Games industry killing itself over used games

One of the largest problems facing the games industry today is used games. Publishers can't compete with the low prices and have launched campaigns trying to persuade customers that buying used games hurt developers. This is almost certainly true but the problem is, as so often with situations like this, not used games but how games as a medium are developed and sold. Let me describe why this phenomenon exists and what developers can do to change it today. Books and movies are more rarely sold used then games

There is a market for used books and movies, and it's pretty large, but nowhere near as large as for games. This is because the products leave a lingering thought with the consumer that they "might want to see / read it again". In this post I'll call this emotional impact.

I'm not saying that games don't have emotional impact, in fact they might have more emotional impact then traditional media, but in games it works a bit differently.

Traditional media is completely based on narrative

Narrative has always been a way for humans to interpret the things happening around us, in other words; we look for patterns that might not be there. Putting stories on events to make them understandable.

Traditional media is a way to channel this interest by offering interesting stories, that have been thought out before hand and then feeding them to the audience. We've been doing it since long before Shakespeare

When a movie, book or any work of fiction presents us with a narrative that we particularly like we achieve a sense of satisfaction. Known in story telling as catharsis.

Games don't work like this

Games have two sets of narrative going on at once; the story narrative that is usually fed to the player (s) in more or less sophisticated ways. The game mechanical narrative, the story that the player build by doing things in the game: "I ran around the wall and shot that guy from behind, I'm such a ninja!".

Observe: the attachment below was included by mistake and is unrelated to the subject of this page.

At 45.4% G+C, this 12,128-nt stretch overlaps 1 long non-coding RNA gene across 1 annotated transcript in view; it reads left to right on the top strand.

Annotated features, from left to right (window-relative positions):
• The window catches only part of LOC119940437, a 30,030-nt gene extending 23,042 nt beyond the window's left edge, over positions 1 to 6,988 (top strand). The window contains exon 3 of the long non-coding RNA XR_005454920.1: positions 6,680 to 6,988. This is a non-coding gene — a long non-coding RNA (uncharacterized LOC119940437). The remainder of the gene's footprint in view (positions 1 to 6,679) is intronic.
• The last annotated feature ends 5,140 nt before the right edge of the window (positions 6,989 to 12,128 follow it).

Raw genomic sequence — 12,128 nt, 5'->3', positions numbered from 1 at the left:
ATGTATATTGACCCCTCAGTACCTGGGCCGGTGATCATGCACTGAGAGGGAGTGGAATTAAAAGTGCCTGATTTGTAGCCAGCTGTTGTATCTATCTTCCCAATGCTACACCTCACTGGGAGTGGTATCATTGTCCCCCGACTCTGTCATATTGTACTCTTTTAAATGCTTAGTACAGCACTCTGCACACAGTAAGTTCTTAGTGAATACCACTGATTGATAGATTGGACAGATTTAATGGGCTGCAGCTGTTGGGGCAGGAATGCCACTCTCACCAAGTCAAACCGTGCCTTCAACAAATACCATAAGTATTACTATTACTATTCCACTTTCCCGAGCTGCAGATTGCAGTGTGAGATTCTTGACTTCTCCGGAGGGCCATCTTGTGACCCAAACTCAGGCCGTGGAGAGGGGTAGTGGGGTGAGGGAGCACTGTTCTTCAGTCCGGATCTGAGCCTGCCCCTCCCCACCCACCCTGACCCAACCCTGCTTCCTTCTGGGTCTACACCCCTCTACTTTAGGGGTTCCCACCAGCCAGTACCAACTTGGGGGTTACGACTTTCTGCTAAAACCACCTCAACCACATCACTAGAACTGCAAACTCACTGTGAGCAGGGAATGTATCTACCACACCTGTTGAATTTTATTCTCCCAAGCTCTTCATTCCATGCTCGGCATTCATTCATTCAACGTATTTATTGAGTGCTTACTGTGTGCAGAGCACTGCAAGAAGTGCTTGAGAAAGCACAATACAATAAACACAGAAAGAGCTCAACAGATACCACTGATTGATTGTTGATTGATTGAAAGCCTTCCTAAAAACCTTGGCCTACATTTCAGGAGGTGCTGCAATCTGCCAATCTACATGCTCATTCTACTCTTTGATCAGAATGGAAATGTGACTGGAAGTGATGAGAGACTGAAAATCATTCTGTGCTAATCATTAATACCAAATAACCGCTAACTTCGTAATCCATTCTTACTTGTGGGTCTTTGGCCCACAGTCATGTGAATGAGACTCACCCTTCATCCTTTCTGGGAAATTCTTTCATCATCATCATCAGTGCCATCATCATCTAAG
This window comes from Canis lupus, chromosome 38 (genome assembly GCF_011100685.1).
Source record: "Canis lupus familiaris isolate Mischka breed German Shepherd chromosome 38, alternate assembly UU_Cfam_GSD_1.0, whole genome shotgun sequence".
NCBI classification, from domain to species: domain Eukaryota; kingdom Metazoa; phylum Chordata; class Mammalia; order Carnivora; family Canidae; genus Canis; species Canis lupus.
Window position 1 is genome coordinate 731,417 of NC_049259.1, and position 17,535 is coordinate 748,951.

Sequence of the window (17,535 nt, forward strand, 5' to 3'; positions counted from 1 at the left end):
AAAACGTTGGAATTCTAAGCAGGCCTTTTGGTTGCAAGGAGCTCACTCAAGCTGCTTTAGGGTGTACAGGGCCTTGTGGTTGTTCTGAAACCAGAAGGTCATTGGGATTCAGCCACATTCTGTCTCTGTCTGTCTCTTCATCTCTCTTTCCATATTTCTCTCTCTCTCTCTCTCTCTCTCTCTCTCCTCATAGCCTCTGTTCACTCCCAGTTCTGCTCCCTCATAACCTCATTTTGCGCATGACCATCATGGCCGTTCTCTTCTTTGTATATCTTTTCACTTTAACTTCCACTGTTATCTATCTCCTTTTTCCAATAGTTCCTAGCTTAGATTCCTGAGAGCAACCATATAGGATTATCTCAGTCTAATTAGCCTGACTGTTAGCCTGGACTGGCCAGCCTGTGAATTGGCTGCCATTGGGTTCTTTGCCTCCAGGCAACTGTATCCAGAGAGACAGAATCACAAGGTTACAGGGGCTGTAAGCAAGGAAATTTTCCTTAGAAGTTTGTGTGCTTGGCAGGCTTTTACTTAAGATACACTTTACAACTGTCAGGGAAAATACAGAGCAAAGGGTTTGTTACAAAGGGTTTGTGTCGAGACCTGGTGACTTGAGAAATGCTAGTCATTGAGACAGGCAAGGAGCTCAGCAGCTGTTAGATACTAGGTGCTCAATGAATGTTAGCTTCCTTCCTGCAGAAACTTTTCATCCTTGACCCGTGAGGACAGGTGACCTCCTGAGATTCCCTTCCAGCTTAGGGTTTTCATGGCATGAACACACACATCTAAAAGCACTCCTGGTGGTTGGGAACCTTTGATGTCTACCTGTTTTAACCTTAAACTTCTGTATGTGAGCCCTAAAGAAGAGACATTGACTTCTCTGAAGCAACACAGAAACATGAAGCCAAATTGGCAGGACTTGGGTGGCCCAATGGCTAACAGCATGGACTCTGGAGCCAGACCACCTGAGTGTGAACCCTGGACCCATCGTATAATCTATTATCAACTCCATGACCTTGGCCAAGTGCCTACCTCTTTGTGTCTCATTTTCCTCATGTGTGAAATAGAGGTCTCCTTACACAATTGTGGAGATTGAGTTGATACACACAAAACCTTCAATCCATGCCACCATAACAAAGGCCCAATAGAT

The first narrative is directly comparable to traditional media and is the dominant narrative in games such as the Final Fantasy series or the Metal Gear series. The emotional impact of these games are usually quite high and sure enough, you'll find a lot less of them on the used shelves at your local Gamestop.

The second narrative however, is unique to games as a medium. It is the dominant form of narrative in games such as Battlefield or Gran Turismo. These games can be resold without much emotional impact because the main experience is already experienced. Playing the game again won't be as interesting.

Let's compare this to a vacation trip. The pictures from said vacation are valuable, because they let the consumer remember the experience. But going back will be different, we all know this, that's why we don't always travel to the same spots.

Experiencing the game mechanic again can often be more interesting by playing the sequel or a similar game. A consumer will rarely play the same game again if there aren't new goals to reach or if similar games and sequels are noticeably different. (If your game is a shooter you'll probably not ever get consumers to do more then one play through. If that.)

So how are we going to solve this?

From this point of view, I've identified three key ways of making more emotional impact and staying of the used games shelf:

  1. Create games that capture the emotional impact of narrative. Create games with more traditional story that can keep the players coming back.
  2. Create games with game mechanic lock-ins. So that they are forced to keep playing your game to get the same pleasurable mechanic. Look at fighting games for example. Fighting games seem to be generally online or party experiences, with unique fighting styles they deliver experiences that you can't interchange easily.
  3. Games that are more focused on mechanic narrative, don't release them as boxed products. Seriously. They are easily interchangeable and after one play through they are simply not very interesting. Sell them as episodic content through direct downloads or as subscription services.

This might sound a bit crude, but the games industry is not as successful per unit as other media industries and mostly I believe this is because the industry isn't selling games as consumers want them. The games industry is just copying other mediums and then complaining about all the problems that they run into.

If you've read this far I'd love to hear your thoughts on the subject, comment away, I answer all comments.